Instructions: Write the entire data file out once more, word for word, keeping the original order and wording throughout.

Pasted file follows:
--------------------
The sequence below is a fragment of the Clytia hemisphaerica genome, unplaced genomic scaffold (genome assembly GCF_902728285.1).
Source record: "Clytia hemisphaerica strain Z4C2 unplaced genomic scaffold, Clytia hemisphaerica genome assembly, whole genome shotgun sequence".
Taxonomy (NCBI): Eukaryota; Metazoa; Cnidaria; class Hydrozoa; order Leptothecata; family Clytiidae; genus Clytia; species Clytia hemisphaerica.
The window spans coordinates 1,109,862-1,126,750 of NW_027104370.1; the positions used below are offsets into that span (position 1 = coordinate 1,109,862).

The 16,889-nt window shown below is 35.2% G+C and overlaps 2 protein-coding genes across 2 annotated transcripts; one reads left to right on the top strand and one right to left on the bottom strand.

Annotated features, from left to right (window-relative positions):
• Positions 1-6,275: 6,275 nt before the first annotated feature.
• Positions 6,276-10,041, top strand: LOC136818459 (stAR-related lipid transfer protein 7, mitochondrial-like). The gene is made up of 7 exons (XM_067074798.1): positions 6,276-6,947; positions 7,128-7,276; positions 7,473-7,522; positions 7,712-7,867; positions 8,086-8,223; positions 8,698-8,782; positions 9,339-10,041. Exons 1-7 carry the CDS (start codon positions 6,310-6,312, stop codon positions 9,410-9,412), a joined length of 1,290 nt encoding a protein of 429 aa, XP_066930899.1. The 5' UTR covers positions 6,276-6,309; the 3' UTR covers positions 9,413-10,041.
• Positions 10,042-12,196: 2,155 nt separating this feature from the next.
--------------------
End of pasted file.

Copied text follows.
The sequence below is a fragment of the Clytia hemisphaerica genome, unplaced genomic scaffold (genome assembly GCF_902728285.1).
Source record: "Clytia hemisphaerica strain Z4C2 unplaced genomic scaffold, Clytia hemisphaerica genome assembly, whole genome shotgun sequence".
Taxonomy (NCBI): Eukaryota; Metazoa; Cnidaria; class Hydrozoa; order Leptothecata; family Clytiidae; genus Clytia; species Clytia hemisphaerica.
The window spans coordinates 1,109,862-1,126,750 of NW_027104370.1; the positions used below are offsets into that span (position 1 = coordinate 1,109,862).

The 16,889-nt window shown below is 35.2% G+C and overlaps 2 protein-coding genes across 2 annotated transcripts; one reads left to right on the top strand and one right to left on the bottom strand.

Annotated features, from left to right (window-relative positions):
• Positions 1-6,275: 6,275 nt before the first annotated feature.
• Positions 6,276-10,041, top strand: LOC136818459 (stAR-related lipid transfer protein 7, mitochondrial-like). The gene is made up of 7 exons (XM_067074798.1): positions 6,276-6,947; positions 7,128-7,276; positions 7,473-7,522; positions 7,712-7,867; positions 8,086-8,223; positions 8,698-8,782; positions 9,339-10,041. Exons 1-7 carry the CDS (start codon positions 6,310-6,312, stop codon positions 9,410-9,412), a joined length of 1,290 nt encoding a protein of 429 aa, XP_066930899.1. The 5' UTR covers positions 6,276-6,309; the 3' UTR covers positions 9,413-10,041.
• Positions 10,042-12,196: 2,155 nt separating this feature from the next.